Moving around the back of the wreck, he crouched down beside Adam. His eyes tracked briefly to the dying driver, her breaths coming closer, her life force bleeding out. A trickle of blood seeped from the corner of her mouth, but she didn’t seem to notice or care. “What is it?”
“She’s not dead, yet,” Adam whispered. “I think I can save her.”
David studied the driver for a fleeting moment, assessing her condition. Already, he could smell the sharp tang of Death, waiting to swoop down to claim its prize. “No, you can’t,” he said with a shake of his head. “She’s not going to make it.”
“How do you know that for sure?” Adam asked, his tone ripe with accusation. He tugged on the handle, but the door wouldn’t budge. “She’s still alive. If I can figure out a way to get her out of the car, maybe I can—”
“No, you can’t,” David interrupted, his patience exhausted. He grabbed Adam by the shirt collar and dragged him away from the window. “I know you mean well, kid, but let’s get something straight. You are an agent of Death, not the angel of mercy.” He gave his apprentice a good shake. “Stop acting like a Boy Scout and do your damn job. If you need to comfort her until she takes her last breath, that’s your choice, not mine. Do whatever the Hell you have to.
But do not forget why you’re here.” He nodded toward the woman. “She will die, no matter what you try to do. Get over it.”
He let Adam go and shifted closer to the window. “Take it easy, ma’am,” he said calmly, digging deep for a slice of compassion but coming up with crumbs instead. “Adam’s going to take real good care of you.”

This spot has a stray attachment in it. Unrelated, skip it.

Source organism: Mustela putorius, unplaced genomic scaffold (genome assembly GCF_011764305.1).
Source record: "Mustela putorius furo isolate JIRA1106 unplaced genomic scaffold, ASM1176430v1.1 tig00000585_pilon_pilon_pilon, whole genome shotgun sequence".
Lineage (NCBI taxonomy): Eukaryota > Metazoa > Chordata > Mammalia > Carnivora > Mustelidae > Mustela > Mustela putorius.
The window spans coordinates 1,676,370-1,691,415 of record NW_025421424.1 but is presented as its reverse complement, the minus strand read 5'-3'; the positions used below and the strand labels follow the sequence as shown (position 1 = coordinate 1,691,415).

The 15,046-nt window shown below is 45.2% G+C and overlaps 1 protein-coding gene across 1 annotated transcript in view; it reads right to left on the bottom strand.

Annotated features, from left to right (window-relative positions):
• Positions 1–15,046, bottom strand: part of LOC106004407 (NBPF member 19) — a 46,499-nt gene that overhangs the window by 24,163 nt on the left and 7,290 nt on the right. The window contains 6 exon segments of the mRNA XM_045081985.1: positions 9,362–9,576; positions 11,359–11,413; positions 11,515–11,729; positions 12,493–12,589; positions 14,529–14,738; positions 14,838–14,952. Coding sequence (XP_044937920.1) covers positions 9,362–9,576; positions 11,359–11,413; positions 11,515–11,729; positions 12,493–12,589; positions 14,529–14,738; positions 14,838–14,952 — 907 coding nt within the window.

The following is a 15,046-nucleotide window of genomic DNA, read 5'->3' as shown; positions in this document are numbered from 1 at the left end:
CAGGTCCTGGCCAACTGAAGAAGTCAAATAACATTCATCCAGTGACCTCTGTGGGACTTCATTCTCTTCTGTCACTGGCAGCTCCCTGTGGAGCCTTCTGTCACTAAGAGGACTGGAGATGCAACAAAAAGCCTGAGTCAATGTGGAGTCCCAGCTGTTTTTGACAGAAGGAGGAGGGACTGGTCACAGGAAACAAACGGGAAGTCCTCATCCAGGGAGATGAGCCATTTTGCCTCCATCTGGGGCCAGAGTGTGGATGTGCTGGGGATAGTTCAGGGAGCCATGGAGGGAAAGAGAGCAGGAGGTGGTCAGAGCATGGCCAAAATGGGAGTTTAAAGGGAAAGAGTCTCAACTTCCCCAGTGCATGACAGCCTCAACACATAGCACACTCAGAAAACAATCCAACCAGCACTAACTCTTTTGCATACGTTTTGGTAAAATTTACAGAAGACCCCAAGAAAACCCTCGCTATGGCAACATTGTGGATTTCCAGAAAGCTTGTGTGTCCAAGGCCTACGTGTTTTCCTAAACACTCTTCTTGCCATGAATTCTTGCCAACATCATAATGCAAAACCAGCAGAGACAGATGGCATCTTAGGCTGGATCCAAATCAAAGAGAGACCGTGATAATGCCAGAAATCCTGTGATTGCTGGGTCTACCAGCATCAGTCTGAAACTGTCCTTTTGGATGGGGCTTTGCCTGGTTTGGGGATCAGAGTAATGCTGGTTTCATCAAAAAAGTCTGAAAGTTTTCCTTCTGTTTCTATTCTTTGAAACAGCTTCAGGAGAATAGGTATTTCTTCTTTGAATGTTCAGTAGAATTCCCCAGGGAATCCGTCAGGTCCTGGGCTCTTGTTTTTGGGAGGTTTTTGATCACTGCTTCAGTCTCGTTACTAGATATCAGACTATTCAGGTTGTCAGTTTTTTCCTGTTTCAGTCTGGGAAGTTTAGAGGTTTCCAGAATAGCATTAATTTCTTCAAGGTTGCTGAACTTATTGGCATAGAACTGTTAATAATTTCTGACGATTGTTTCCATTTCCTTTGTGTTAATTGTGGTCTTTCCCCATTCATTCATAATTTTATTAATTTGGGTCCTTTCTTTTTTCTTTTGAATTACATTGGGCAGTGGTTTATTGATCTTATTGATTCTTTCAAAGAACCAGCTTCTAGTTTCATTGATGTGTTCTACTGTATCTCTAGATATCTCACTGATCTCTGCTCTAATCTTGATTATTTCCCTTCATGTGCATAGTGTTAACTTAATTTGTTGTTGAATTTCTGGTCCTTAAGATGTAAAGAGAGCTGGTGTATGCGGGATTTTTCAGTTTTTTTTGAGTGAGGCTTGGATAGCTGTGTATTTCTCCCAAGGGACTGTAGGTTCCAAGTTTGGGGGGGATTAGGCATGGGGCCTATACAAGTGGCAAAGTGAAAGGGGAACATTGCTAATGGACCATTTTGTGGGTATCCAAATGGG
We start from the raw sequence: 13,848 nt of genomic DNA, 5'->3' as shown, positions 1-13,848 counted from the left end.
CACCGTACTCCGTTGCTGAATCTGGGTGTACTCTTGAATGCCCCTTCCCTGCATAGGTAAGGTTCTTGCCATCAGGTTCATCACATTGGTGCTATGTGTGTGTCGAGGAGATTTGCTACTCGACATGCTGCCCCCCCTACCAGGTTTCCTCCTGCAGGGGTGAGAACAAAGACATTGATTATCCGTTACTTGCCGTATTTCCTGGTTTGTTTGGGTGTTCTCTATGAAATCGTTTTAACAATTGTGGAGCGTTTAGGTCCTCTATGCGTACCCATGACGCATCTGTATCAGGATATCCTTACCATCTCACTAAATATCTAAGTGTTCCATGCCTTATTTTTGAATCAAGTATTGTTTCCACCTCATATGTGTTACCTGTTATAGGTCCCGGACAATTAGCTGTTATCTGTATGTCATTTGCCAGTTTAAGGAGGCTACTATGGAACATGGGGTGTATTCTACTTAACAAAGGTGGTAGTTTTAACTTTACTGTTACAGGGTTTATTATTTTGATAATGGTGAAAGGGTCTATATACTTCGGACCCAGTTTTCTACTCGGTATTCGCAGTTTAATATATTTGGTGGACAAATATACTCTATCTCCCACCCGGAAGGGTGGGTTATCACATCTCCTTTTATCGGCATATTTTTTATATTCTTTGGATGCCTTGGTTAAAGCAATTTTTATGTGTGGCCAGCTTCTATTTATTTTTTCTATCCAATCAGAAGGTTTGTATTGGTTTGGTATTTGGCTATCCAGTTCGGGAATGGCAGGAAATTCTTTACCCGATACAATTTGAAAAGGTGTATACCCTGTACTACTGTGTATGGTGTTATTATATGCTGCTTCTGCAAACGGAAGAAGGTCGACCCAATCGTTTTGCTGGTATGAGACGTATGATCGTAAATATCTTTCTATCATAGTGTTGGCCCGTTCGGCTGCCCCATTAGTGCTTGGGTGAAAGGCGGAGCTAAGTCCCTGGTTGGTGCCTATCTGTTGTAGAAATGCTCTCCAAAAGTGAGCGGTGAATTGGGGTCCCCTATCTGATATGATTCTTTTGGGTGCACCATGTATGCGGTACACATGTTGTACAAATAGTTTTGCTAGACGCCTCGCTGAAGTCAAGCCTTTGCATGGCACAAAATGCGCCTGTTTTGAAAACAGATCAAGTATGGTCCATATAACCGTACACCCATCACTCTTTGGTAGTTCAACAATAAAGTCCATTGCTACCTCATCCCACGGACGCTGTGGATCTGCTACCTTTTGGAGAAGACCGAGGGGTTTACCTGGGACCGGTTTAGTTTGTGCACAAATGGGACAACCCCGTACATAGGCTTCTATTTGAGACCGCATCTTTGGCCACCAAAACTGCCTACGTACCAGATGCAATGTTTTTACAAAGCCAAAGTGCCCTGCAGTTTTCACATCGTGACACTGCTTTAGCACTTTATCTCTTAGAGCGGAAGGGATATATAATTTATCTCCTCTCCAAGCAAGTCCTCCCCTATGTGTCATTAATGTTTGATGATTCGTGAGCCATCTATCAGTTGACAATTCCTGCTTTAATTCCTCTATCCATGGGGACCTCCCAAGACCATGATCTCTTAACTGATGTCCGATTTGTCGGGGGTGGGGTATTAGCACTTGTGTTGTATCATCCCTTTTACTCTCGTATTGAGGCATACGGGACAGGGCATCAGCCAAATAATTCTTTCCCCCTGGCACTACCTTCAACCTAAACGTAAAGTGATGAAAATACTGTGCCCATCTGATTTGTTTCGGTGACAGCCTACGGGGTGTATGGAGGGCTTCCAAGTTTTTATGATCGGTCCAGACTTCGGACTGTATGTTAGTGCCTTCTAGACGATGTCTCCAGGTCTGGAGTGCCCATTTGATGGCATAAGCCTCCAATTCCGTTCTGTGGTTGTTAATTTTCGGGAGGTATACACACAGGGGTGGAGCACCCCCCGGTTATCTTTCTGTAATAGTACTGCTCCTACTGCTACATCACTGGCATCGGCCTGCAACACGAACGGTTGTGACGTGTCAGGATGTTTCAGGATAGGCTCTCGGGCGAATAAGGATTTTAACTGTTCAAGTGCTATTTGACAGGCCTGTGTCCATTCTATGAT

The woman’s gaze drifted up, distant and unfocused. Her mouth cracked open but no noise came out. Then a strangled moan escaped her lips and her eyes went blank.
David grabbed Adam’s arm and dragged him over to the door. “Time to pop your cherry, boy.”
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Lori was a born a coal miner's daughter. No wait, that's not right. Actually, she was born a carpenter's daughter. Her mother was a housewife/homemaker/stay-at-home mom - whatever the politically correct term is these days. Basically, she made sure Lori didn't get into too much trouble, a task easier said than done.
Growing up the youngest of three girls, Lori never had control of the remote. (Not that she's bitter about that. Really. Okay, maybe a little, but it's not like she's scarred for life or anything.) That meant a steady diet of science fiction and fantasy. Star Trek, Star Wars, Twilight Zone, Outer Limits - you name it, she watched it. It fed her imagination, and that came in handy when the hormones kicked in and she needed a creative excuse for being out past curfew.
After completing her first manuscript, she joined the Romance Writers of America and Central Florida Romance Writers. Now she exercises the analytical half of her brain at work, and the creative half writing paranormal romance. When she's not doing either one of those, she's usually spending time with her husband and children of the four-legged variety.